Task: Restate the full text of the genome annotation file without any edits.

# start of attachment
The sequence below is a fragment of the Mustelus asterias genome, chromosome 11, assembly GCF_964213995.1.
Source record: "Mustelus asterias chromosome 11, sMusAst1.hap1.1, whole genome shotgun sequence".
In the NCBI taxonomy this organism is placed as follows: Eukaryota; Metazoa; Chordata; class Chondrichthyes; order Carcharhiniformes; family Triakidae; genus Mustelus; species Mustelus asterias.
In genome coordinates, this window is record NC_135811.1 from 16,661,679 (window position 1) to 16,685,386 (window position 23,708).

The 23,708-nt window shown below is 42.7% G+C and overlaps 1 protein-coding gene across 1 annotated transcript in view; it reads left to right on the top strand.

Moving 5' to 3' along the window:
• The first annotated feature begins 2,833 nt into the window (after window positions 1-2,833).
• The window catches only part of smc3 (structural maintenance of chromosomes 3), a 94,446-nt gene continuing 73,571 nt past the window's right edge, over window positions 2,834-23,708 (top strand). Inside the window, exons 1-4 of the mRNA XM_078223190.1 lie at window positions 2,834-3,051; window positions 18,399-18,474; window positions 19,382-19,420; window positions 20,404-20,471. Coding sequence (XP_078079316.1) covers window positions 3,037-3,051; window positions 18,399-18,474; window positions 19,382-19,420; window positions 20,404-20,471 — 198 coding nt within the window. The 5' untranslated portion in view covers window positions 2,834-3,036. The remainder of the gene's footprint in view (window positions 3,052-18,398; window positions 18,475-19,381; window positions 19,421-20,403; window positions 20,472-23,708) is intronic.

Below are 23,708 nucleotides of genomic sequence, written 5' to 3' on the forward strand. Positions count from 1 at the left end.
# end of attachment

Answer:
The sequence below is a fragment of the Mustelus asterias genome, chromosome 11, assembly GCF_964213995.1.
Source record: "Mustelus asterias chromosome 11, sMusAst1.hap1.1, whole genome shotgun sequence".
In the NCBI taxonomy this organism is placed as follows: Eukaryota; Metazoa; Chordata; class Chondrichthyes; order Carcharhiniformes; family Triakidae; genus Mustelus; species Mustelus asterias.
In genome coordinates, this window is record NC_135811.1 from 16,661,679 (window position 1) to 16,685,386 (window position 23,708).

The 23,708-nt window shown below is 42.7% G+C and overlaps 1 protein-coding gene across 1 annotated transcript in view; it reads left to right on the top strand.

Moving 5' to 3' along the window:
• The first annotated feature begins 2,833 nt into the window (after window positions 1-2,833).
• The window catches only part of smc3 (structural maintenance of chromosomes 3), a 94,446-nt gene continuing 73,571 nt past the window's right edge, over window positions 2,834-23,708 (top strand). Inside the window, exons 1-4 of the mRNA XM_078223190.1 lie at window positions 2,834-3,051; window positions 18,399-18,474; window positions 19,382-19,420; window positions 20,404-20,471. Coding sequence (XP_078079316.1) covers window positions 3,037-3,051; window positions 18,399-18,474; window positions 19,382-19,420; window positions 20,404-20,471 — 198 coding nt within the window. The 5' untranslated portion in view covers window positions 2,834-3,036. The remainder of the gene's footprint in view (window positions 3,052-18,398; window positions 18,475-19,381; window positions 19,421-20,403; window positions 20,472-23,708) is intronic.

Below are 23,708 nucleotides of genomic sequence, written 5' to 3' on the forward strand. Positions count from 1 at the left end.